I had a story, a true story, a story of haunting and evil, fear and confusion, horror and tragedy. But it was not a story to be told for casual entertainment, around the fireside upon Christmas Eve.
The story begins with Arthur Kipps, a retired solicitor who formerly worked for Mr. Bentley. One night he is at home with his wife Esme and four stepchildren, who are telling ghost stories. When he is asked to tell a story, he becomes irritated and leaves the room, and begins to write of his horrific experiences several years in the past.
Many years earlier, whilst still a junior solicitor for Bentley, Kipps was summoned to Crythin Gifford, a small market town on the north east coast of England, to attend the funeral of Mrs. Alice Drablow.
When he arrives, he finds a mostly deserted coastal town and the people who lived there appeared filled with superstitions and different customs to what he was used to.
For I must confess I had the Londoner’s sense of superiority in those days, the half-formed belief that countrymen, and particularly those who inhabited the remoter corners of our island, were more superstitious, more gullible, more slow-witted, unsophisticated and primitive, than we cosmopolitans. Doubtless, in such a place as this, with its eerie marshes, sudden fogs, moaning winds and lonely houses, any poor old woman might be looked at askance; once upon a time, after all, she would have been branded as a witch and local legends and tales were still abroad and some extravagant folklore still half-believed in.
As he moves into Mrs. Drablow’s house, Eel Marsh House, he starts experiencing the beginnings of a haunting. There is something that goes “bump” in the night. Creaky doors, fleeting shadows, eerie sounds.
My throat felt constricted and dry and I had begun to shiver. There was something in that room and I could not get to it, nor would I dare to, if I were able. I told myself it was a rat or a trapped bird, fallen down the chimney into the hearth and unable to get out again. But the sound was not that of some small, panic-stricken creature. Bump bump. Pause. Bump bump. Pause. Bump bump. Bump bump. Bump bump.
Most of the people in Crythin Gifford are reluctant to reveal information about Mrs Drablow and the mysterious woman in black. Any attempts by Kipps to find out the truth causes pained and fearful reactions. From various sources, Kipps learns that Mrs Drablow’s sister, Jennet Humfrye, gave birth to a child, Nathaniel. Because she was unmarried, she was forced to give the child to her sister. Mrs Drablow and her husband adopted the boy, and insisted that he should never know that Jennet was his mother.
One of the locals gives him a very smart dog called “Spider” to keep him company and indeed, the dog proves useful more than once.
Spider was at the door, growling the same, low growl of the previous night. I looked round at her and saw that her hackles were up. For a moment I sat, too terrified to move. Then I recalled my decision to seek out the ghosts of Eel Marsh House and confront them, for I was sure – or I had disturb me. And so, I laid down the papers, got to my feet and went quietly to open the door of the small parlour in which I had been sitting.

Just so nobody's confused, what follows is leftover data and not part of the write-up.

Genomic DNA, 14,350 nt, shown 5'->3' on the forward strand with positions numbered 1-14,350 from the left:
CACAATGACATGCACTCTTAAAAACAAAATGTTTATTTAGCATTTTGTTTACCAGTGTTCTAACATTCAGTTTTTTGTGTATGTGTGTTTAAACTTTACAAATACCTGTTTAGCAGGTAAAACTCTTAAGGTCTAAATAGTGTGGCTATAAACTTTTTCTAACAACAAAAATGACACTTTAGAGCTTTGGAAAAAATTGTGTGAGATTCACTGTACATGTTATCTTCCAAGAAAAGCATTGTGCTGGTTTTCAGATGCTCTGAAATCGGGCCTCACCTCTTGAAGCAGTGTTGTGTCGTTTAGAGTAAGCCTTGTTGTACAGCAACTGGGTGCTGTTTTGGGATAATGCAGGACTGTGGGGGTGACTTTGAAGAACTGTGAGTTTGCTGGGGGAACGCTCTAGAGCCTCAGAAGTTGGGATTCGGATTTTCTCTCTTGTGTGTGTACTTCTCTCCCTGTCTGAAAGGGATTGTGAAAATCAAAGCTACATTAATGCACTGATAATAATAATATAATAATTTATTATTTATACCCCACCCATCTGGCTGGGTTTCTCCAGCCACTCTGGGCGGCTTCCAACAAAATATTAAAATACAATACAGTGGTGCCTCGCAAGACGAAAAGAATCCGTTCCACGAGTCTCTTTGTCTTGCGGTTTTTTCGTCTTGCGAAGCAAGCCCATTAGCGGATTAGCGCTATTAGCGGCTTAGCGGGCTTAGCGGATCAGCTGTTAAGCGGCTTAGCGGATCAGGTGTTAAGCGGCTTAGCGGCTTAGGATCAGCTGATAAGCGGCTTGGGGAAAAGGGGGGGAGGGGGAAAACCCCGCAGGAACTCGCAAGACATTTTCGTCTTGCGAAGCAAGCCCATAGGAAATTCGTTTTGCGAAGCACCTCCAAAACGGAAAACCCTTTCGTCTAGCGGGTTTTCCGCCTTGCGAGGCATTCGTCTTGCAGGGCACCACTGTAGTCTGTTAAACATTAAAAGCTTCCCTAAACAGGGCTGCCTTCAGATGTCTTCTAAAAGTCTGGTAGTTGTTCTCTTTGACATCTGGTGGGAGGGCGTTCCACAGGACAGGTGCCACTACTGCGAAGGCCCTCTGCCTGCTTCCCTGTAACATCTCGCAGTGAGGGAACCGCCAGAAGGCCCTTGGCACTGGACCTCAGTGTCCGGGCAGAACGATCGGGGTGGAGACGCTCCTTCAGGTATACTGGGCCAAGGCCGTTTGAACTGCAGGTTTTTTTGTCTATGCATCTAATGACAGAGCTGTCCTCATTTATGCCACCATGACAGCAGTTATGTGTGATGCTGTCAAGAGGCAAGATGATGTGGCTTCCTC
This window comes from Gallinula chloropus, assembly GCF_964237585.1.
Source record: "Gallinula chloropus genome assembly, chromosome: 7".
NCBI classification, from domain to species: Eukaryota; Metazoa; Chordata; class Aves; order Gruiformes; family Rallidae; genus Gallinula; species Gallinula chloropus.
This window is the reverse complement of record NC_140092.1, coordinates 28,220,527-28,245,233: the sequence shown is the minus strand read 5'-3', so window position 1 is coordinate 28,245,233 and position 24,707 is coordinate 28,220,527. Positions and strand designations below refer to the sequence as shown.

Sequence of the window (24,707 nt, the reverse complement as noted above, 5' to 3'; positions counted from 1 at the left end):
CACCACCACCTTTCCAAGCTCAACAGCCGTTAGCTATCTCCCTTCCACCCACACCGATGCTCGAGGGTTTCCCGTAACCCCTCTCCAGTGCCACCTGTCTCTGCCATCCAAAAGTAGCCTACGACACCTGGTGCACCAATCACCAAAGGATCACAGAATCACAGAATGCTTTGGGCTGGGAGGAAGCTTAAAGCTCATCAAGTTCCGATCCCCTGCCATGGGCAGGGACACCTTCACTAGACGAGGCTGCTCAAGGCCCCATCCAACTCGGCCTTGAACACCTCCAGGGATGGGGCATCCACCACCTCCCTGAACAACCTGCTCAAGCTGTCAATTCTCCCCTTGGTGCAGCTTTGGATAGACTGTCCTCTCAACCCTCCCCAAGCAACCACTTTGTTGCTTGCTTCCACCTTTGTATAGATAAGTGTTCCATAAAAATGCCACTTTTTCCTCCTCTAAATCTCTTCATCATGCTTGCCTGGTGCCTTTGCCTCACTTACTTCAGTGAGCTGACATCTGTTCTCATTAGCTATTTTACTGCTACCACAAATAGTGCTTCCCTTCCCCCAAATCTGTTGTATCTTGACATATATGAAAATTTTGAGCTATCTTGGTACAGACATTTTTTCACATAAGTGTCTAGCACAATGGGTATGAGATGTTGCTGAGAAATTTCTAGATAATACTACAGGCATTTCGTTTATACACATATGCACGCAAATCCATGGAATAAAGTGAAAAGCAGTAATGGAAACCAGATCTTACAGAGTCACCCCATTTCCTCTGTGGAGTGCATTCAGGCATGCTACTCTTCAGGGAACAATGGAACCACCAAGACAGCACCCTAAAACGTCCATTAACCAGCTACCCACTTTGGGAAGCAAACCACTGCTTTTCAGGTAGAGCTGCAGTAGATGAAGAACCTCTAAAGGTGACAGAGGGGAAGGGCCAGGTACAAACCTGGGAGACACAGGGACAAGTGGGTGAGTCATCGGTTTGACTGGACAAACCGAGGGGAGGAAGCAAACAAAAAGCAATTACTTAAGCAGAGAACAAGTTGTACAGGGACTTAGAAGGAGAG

Emboldened by the new and brave dog, Kipps decides to get to the root of the mystery and after finding a series of letters and three death certificates, he knows what happened in the dangerous marshes outside of the property. The young boy and his nanny got pulled into the quicksand along with their carriage and died screaming as the marsh enveloped them. They were later retrieved from the bog but Nathaniel’s birth mother went crazy with grief and when she died several years later, she started haunting the place where her boy died. Mrs. Drablow was probably aware of the ghost inhabiting her house but she never told a soul about it and now Mr. Kipps is the one that has to deal with her haunts.
But, if I had been afraid at what had happened in this house so far, when I reached the end of the short corridor and saw what I did see now, my fear reached a new height, until for a minute I thought I would die of it, was dying, for I could not conceive of a man’s being able to endure such shocks and starts and remain alive, let alone in his right senses.
According to local tales, a sighting of the Woman in Black presaged the death of a child.
After sorting through the papers, he returns to London where he marries his fiancee and they have a baby boy together. A year after that, he is shocked to recognise the ghost of the Woman in Black again in the middle of London and shortly after her sighting, his wife and their boy are seriously injured in a carriage crash.. The boy dies and the woman in black has claimed yet another victim.
The worst of it all was not the physical illness, the aching, the tiredness, the fever, but the mental turmoil I passed through.
The book has had a movie adaptation starring Daniel Radcliffe in 2012. For a Gothic horror novel, the pacing is quite good and the build-up is well made.
While the book is horror, the movie is 3x horror, tragic past combined with morbidly saturated cinematography sprinkled with heart-stopping pop-outs galore. The balance between cheerful normality and burgeoning dread was well developed one, but ended up sacrificing the more poignant extremes of the movie horrors for its focus on stability.